No, Offshore Wind Farms Aren’t Killing Whales — Here’s the Reason Why

Wind farms don't kill whales

On the south coast of NSW, on the steps of Parliament House, on the thronged landscape of Facebook, a new war rages on. A new climate change war. A war concerning wind farms and whales.

Since the beginning of 2023, conservatives have joined forces to greatly exaggerate the impacts that offshore wind farms are having on the oceans’ whale populations. However, it’s only been since September that these lies have truly taken off. 

This is thanks to the former US President Donald Trump. During a South Carolina election rally, Trump claimed that offshore wind turbines are somehow killing whales at an unprecedented rate. 

Since then, this narrative has taken hold across the width and birth of Australia. Take for instance, Troy Radford, the NSW President of the Newcastle and Port Stephens Game Fish Club. Radford has claimed that the loud noises that offshore wind farms produce scare whales into beaching themselves. He published this incorrect claim on a roadside Port Stephens billboard.

Likewise, the Leader of the Opposition, Peter Dutton, has also alleged that offshore wind farms will put whales and their calves at risk. 

Peter Dutton
Getty Images

On October 24, Dutton stated, “There’s no environmental consideration of what these huge wind turbines, 260 to 280 metres from the water, will mean for that wildlife and for the environment.”

What’s more, even Facebook groups have gotten in on this action. In early November, a prominent Facebook group called No Offshore Wind Farm asserted that offshore wind turbines “could kill up to 400 whales per year.”

However, what we have here is a smorgasbord of misinformation. Despite what these actors are claiming, there are no scientific studies that state such claims are the truth. 

Do Offshore Wind Farms Kill Whales? The Facts

According to all credible scientists and researchers, offshore wind farms do not kill whales or their calves. The sounds they admit don’t propel them to the beach themselves.

One person who has been highlighting such facts is Quentin Hanich, the Editor-in-Chief of a scientific journal called Marine Policy. For the past few weeks, Hanich has been debunking a myriad of whale misinfo that’s been published online.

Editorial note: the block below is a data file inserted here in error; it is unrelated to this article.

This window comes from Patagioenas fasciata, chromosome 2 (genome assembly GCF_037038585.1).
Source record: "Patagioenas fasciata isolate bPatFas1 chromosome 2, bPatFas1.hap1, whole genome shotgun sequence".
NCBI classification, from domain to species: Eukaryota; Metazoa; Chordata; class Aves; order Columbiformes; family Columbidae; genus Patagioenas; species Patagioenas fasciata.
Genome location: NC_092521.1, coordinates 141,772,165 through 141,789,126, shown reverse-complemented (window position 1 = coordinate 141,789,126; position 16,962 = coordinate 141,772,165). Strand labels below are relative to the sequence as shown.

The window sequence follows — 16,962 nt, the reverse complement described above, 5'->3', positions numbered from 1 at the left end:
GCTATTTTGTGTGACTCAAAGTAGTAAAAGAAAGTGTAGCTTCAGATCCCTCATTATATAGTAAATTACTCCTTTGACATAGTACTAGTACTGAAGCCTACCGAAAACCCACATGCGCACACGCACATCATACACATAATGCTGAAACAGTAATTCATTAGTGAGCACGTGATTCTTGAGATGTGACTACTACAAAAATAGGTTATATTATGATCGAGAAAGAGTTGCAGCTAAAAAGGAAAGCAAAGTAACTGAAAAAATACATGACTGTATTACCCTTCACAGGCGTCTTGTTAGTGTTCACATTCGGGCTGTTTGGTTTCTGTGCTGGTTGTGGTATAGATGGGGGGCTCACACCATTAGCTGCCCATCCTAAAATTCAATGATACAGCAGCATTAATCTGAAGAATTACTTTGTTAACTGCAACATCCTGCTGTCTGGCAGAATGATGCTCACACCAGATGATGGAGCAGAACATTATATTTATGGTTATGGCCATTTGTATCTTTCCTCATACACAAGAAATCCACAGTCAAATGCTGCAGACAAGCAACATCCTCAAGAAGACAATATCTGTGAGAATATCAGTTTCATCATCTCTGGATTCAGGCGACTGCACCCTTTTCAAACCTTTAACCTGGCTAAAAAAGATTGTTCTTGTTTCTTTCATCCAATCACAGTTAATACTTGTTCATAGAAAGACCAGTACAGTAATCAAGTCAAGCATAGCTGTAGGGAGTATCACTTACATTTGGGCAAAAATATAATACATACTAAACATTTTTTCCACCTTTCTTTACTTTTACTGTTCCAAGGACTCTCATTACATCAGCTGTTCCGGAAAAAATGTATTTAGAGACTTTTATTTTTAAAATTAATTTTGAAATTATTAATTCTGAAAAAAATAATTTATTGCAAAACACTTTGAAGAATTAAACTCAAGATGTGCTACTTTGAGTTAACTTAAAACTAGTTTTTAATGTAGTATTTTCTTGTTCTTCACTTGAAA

“There is no science which demonstrates that wind farms have any significant impact on whales,” Hanich said.

“WWF, Greenpeace, Sea Shepherd, Nature Conservancy, all the major conservation organisations, including those that are solely focused or very heavily focused on whales, all have in principle support for offshore wind, if it’s done in a way that can manage interactions. Those conservation agencies are saying that the biggest issues that whales face come from plastics and from a warming ocean, which has impacts on their food sources.”

A whale swimming
Dmitry Osipenko

Additionally, Hanich isn’t denying that offshore wind turbines cannot impact whales at all. 

When offshore wind turbines are under construction, some marine life will dislike the noise and leave said regions. However, these impacts are negligible in comparison to the threat of the climate crisis. 

These sentiments have been echoed by the likes of the Zoological Society of London’s Rob Deaville.

“There’s lots of evidence that when you’re putting the wind farms in place, it does generate a lot of percussive noise, and that can have an impact,” Deaville explained. “Particularly things like porpoises or dolphins, they may move from that area while you’re installing the wind farms… In some areas, they never come back. In some, they come back in larger numbers than before.”

Therefore, while wind farms aren’t the perfect housemates for whales, they are certainly better than the alternatives. One being where our oceans cook whales like soups. 

Wollongong’s Wind Farm and the Dangers of Misinfo

Unfortunately, in Australia, the facts can only take you so far. The facts mean nothing if nobody believes them.

Off the coast of NSW’s Illawarra, a new wind farm has been proposed. On October 29, 1000 protested this proposal on Wollongong’s Flagstaff Hill. Many of the attendees were concerned for the humpback whales that migrate through this region. 

Let’s just hope that these protesters know all the facts before they oppose this wind farm. Let’s just hope that they weren’t tricked by misinformation.

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